Event Title

Intution Overrules Logic When Detecting Deception

Location

CSU Ballroom

Start Date

9-4-2012 1:00 PM

End Date

9-4-2012 2:30 PM

Student's Major

Psychology

Student's College

Social and Behavioral Sciences

Mentor's Name

Emily Stark

Mentor's Department

Psychology

Mentor's College

Social and Behavioral Sciences

Description

When listening to a story that may be a lie or a truth, it seems we should use logic to detect the lie. However, previous studies show that relying on your intuition may be a better practice when distinguishing between a lie or a true story (Albrechtsen, Meissner, & Susa, 2009). The purpose of this current study is to find if participants are able to implicitly and/or explicitly distinguish between truths and lies. Seventy-one students volunteered to participate in this study. These participants watched sixteen short video clips that featured a person telling either a true story or a lie. The participants rated whether the story was true or not, and also rated the individual on how likeable and trustworthy he or she was as well as their willingness to work on a project with that individual. Our results showed that participants did no better than chance at overtly distinguishing between lies and truths; however, the participants were intuitively rating the truth tellers significantly more likeable and more trustworthy than the liars, and they were more willing to work with the truth-tellers (all ps<.05). Many people may try to use logic and common sense when detecting a lie, rather than relying solely on their gut feelings. However, our findings suggest that if you use your intuition, you may be better at detecting deception.

These findings may be beneficial to many professions including crime investigators and social workers as well as in jury deliberations and every-day social situations.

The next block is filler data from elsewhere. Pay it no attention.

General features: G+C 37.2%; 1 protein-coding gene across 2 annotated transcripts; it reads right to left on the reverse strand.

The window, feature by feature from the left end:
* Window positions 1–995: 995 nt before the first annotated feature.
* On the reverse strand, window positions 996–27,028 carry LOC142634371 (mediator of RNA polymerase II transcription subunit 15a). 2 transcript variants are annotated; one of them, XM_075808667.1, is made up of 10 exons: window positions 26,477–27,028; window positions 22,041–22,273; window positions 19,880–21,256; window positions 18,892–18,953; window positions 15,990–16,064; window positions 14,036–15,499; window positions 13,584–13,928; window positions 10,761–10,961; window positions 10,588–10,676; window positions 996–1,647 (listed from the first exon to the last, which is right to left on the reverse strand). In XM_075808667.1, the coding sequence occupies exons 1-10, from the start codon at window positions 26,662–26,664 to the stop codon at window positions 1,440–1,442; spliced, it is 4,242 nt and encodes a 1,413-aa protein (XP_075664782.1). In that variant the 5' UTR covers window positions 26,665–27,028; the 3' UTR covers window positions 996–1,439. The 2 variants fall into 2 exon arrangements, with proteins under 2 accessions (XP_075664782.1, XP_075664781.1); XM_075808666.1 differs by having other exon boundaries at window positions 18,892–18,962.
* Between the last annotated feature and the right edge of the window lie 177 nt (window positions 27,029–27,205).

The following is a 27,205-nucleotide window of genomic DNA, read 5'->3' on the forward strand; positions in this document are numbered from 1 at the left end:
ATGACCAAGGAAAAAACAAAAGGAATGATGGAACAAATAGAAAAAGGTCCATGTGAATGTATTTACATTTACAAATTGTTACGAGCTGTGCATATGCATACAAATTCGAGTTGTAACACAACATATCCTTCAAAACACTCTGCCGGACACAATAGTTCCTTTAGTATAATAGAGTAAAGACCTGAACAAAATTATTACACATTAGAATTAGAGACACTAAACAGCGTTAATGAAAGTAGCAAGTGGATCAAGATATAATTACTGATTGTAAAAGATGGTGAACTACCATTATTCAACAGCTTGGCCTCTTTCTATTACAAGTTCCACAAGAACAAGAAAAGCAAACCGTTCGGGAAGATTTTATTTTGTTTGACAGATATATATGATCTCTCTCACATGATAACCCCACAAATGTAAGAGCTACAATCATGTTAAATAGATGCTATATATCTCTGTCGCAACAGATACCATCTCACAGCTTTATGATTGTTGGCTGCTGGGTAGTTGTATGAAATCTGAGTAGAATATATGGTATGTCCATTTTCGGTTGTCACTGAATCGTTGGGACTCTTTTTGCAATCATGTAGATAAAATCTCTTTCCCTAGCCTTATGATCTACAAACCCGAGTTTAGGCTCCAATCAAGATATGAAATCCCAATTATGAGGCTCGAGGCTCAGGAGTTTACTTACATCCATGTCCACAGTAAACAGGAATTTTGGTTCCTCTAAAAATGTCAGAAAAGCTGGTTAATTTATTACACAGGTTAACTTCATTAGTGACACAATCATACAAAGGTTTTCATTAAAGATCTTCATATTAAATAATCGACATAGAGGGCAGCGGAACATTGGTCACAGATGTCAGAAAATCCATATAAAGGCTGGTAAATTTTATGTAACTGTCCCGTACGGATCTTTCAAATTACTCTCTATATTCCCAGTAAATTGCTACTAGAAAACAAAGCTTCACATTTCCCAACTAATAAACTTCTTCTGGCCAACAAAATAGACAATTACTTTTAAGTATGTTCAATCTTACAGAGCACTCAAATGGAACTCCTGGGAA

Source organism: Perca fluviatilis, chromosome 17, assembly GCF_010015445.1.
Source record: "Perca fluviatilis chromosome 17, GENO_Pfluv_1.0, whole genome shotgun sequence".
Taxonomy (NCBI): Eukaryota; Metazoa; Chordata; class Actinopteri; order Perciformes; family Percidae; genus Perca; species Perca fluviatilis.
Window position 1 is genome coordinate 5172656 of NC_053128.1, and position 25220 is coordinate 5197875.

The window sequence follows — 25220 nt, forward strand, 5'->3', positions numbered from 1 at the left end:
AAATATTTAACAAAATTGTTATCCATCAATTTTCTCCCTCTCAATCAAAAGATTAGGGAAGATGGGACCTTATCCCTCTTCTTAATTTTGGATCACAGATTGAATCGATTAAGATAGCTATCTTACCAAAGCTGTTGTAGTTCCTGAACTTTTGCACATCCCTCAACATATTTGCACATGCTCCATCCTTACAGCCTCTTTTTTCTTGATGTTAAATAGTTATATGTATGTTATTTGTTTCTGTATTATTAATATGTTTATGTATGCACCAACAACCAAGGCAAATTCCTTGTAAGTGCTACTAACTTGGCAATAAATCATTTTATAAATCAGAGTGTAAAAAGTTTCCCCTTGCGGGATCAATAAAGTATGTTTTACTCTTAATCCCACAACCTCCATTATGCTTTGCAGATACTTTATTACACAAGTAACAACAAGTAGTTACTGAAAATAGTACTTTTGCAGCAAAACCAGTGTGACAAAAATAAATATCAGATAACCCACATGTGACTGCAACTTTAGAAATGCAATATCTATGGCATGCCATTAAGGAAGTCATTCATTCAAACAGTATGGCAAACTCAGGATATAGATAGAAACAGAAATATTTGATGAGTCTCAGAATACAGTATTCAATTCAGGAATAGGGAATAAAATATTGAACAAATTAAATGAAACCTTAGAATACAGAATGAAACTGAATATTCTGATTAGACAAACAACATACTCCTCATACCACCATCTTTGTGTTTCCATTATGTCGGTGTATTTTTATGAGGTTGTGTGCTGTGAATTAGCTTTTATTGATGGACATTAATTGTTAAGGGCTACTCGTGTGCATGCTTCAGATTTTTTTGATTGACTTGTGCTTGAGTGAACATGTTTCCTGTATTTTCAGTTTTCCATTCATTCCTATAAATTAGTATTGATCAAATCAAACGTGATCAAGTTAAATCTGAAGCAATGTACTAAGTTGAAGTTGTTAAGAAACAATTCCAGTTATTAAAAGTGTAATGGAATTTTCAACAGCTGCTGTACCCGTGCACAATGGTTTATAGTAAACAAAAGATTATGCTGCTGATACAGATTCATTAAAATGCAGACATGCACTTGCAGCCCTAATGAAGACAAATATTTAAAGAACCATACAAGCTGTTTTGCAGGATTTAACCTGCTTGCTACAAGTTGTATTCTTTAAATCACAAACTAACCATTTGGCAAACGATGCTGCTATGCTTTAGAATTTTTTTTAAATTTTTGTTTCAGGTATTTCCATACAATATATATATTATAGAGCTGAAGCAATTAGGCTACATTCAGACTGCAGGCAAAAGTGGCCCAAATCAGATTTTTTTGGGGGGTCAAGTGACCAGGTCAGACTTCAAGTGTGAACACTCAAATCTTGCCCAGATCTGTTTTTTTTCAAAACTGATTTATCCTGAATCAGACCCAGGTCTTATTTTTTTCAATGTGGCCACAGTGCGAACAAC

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Apr 9th, 1:00 PM Apr 9th, 2:30 PM

Intution Overrules Logic When Detecting Deception

CSU Ballroom

When listening to a story that may be a lie or a truth, it seems we should use logic to detect the lie. However, previous studies show that relying on your intuition may be a better practice when distinguishing between a lie or a true story (Albrechtsen, Meissner, & Susa, 2009). The purpose of this current study is to find if participants are able to implicitly and/or explicitly distinguish between truths and lies. Seventy-one students volunteered to participate in this study. These participants watched sixteen short video clips that featured a person telling either a true story or a lie. The participants rated whether the story was true or not, and also rated the individual on how likeable and trustworthy he or she was as well as their willingness to work on a project with that individual. Our results showed that participants did no better than chance at overtly distinguishing between lies and truths; however, the participants were intuitively rating the truth tellers significantly more likeable and more trustworthy than the liars, and they were more willing to work with the truth-tellers (all ps<.05). Many people may try to use logic and common sense when detecting a lie, rather than relying solely on their gut feelings. However, our findings suggest that if you use your intuition, you may be better at detecting deception.

These findings may be beneficial to many professions including crime investigators and social workers as well as in jury deliberations and every-day social situations.

Recommended Citation

Baudoin, Colette and Chelsea Schmillen. "Intution Overrules Logic When Detecting Deception." Undergraduate Research Symposium, Mankato, MN, April 9, 2012.
http://cornerstone.lib.mnsu.edu/urs/2012/poster-session-B/35